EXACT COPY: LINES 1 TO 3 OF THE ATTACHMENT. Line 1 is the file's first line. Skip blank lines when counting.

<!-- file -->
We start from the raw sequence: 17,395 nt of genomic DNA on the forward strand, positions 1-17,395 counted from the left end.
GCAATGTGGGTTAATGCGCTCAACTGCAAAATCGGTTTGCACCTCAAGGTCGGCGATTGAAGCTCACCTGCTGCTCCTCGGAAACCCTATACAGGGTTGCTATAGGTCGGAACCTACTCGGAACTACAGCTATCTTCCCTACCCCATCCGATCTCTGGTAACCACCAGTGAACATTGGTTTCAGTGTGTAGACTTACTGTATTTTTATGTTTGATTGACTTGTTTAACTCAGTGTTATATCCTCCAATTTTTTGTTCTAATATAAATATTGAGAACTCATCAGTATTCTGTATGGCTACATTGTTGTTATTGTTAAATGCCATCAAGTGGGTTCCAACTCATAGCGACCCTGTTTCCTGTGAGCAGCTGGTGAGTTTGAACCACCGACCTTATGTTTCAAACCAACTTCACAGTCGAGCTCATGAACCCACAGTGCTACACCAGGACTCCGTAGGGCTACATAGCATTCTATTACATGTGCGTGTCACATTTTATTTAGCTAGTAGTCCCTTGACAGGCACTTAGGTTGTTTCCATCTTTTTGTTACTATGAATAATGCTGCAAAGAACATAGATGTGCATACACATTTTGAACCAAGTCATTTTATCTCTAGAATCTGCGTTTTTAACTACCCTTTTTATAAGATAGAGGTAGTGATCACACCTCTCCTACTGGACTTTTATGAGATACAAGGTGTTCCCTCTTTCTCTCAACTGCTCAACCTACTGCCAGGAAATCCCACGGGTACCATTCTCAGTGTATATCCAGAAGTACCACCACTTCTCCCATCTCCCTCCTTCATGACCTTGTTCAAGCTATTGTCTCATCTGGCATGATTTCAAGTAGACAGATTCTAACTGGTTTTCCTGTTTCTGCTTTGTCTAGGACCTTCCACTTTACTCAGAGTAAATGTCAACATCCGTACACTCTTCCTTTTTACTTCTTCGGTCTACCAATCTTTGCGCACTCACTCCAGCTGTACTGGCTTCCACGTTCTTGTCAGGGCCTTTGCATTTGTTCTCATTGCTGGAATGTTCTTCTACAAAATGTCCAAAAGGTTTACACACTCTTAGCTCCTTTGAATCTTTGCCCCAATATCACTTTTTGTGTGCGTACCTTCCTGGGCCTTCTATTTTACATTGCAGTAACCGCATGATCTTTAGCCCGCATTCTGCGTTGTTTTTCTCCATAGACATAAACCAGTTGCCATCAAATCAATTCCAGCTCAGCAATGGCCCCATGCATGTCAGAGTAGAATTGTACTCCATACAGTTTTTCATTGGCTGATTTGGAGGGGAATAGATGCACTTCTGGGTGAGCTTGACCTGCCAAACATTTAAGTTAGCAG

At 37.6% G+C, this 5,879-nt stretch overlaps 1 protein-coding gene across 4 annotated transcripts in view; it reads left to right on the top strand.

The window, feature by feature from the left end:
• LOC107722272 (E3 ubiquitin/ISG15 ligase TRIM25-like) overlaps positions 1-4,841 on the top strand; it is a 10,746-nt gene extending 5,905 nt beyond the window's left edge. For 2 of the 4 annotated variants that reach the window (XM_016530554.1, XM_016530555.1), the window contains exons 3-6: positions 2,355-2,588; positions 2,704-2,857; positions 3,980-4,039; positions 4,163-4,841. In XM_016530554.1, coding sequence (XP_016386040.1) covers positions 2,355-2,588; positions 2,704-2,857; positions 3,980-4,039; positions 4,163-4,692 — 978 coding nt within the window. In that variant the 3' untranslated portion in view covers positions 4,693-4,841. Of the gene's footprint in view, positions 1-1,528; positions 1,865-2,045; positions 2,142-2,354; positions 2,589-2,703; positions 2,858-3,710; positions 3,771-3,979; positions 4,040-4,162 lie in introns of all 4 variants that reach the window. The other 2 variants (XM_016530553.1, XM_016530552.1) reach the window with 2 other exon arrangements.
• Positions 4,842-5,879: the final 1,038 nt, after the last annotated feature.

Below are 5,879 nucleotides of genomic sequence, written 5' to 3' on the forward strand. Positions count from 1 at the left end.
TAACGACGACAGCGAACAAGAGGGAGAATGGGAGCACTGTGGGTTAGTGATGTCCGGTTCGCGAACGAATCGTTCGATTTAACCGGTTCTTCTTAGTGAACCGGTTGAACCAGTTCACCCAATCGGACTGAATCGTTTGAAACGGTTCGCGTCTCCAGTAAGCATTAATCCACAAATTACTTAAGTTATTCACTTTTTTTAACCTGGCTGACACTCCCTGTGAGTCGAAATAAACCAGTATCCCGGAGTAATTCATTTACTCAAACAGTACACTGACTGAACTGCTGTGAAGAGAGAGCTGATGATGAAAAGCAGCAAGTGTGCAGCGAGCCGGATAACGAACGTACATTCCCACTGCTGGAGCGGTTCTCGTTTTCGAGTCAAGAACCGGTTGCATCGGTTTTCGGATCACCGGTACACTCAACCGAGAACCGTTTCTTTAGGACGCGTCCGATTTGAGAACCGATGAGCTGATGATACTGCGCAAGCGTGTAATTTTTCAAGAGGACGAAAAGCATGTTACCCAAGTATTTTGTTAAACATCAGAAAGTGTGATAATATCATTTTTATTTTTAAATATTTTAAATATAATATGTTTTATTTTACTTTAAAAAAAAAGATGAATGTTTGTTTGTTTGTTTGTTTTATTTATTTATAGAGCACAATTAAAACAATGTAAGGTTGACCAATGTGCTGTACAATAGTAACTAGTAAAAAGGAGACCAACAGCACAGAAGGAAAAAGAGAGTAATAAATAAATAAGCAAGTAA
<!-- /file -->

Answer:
We start from the raw sequence: 17,395 nt of genomic DNA on the forward strand, positions 1-17,395 counted from the left end.
GCAATGTGGGTTAATGCGCTCAACTGCAAAATCGGTTTGCACCTCAAGGTCGGCGATTGAAGCTCACCTGCTGCTCCTCGGAAACCCTATACAGGGTTGCTATAGGTCGGAACCTACTCGGAACTACAGCTATCTTCCCTACCCCATCCGATCTCTGGTAACCACCAGTGAACATTGGTTTCAGTGTGTAGACTTACTGTATTTTTATGTTTGATTGACTTGTTTAACTCAGTGTTATATCCTCCAATTTTTTGTTCTAATATAAATATTGAGAACTCATCAGTATTCTGTATGGCTACATTGTTGTTATTGTTAAATGCCATCAAGTGGGTTCCAACTCATAGCGACCCTGTTTCCTGTGAGCAGCTGGTGAGTTTGAACCACCGACCTTATGTTTCAAACCAACTTCACAGTCGAGCTCATGAACCCACAGTGCTACACCAGGACTCCGTAGGGCTACATAGCATTCTATTACATGTGCGTGTCACATTTTATTTAGCTAGTAGTCCCTTGACAGGCACTTAGGTTGTTTCCATCTTTTTGTTACTATGAATAATGCTGCAAAGAACATAGATGTGCATACACATTTTGAACCAAGTCATTTTATCTCTAGAATCTGCGTTTTTAACTACCCTTTTTATAAGATAGAGGTAGTGATCACACCTCTCCTACTGGACTTTTATGAGATACAAGGTGTTCCCTCTTTCTCTCAACTGCTCAACCTACTGCCAGGAAATCCCACGGGTACCATTCTCAGTGTATATCCAGAAGTACCACCACTTCTCCCATCTCCCTCCTTCATGACCTTGTTCAAGCTATTGTCTCATCTGGCATGATTTCAAGTAGACAGATTCTAACTGGTTTTCCTGTTTCTGCTTTGTCTAGGACCTTCCACTTTACTCAGAGTAAATGTCAACATCCGTACACTCTTCCTTTTTACTTCTTCGGTCTACCAATCTTTGCGCACTCACTCCAGCTGTACTGGCTTCCACGTTCTTGTCAGGGCCTTTGCATTTGTTCTCATTGCTGGAATGTTCTTCTACAAAATGTCCAAAAGGTTTACACACTCTTAGCTCCTTTGAATCTTTGCCCCAATATCACTTTTTGTGTGCGTACCTTCCTGGGCCTTCTATTTTACATTGCAGTAACCGCATGATCTTTAGCCCGCATTCTGCGTTGTTTTTCTCCATAGACATAAACCAGTTGCCATCAAATCAATTCCAGCTCAGCAATGGCCCCATGCATGTCAGAGTAGAATTGTACTCCATACAGTTTTTCATTGGCTGATTTGGAGGGGAATAGATGCACTTCTGGGTGAGCTTGACCTGCCAAACATTTAAGTTAGCAG

At 37.6% G+C, this 5,879-nt stretch overlaps 1 protein-coding gene across 4 annotated transcripts in view; it reads left to right on the top strand.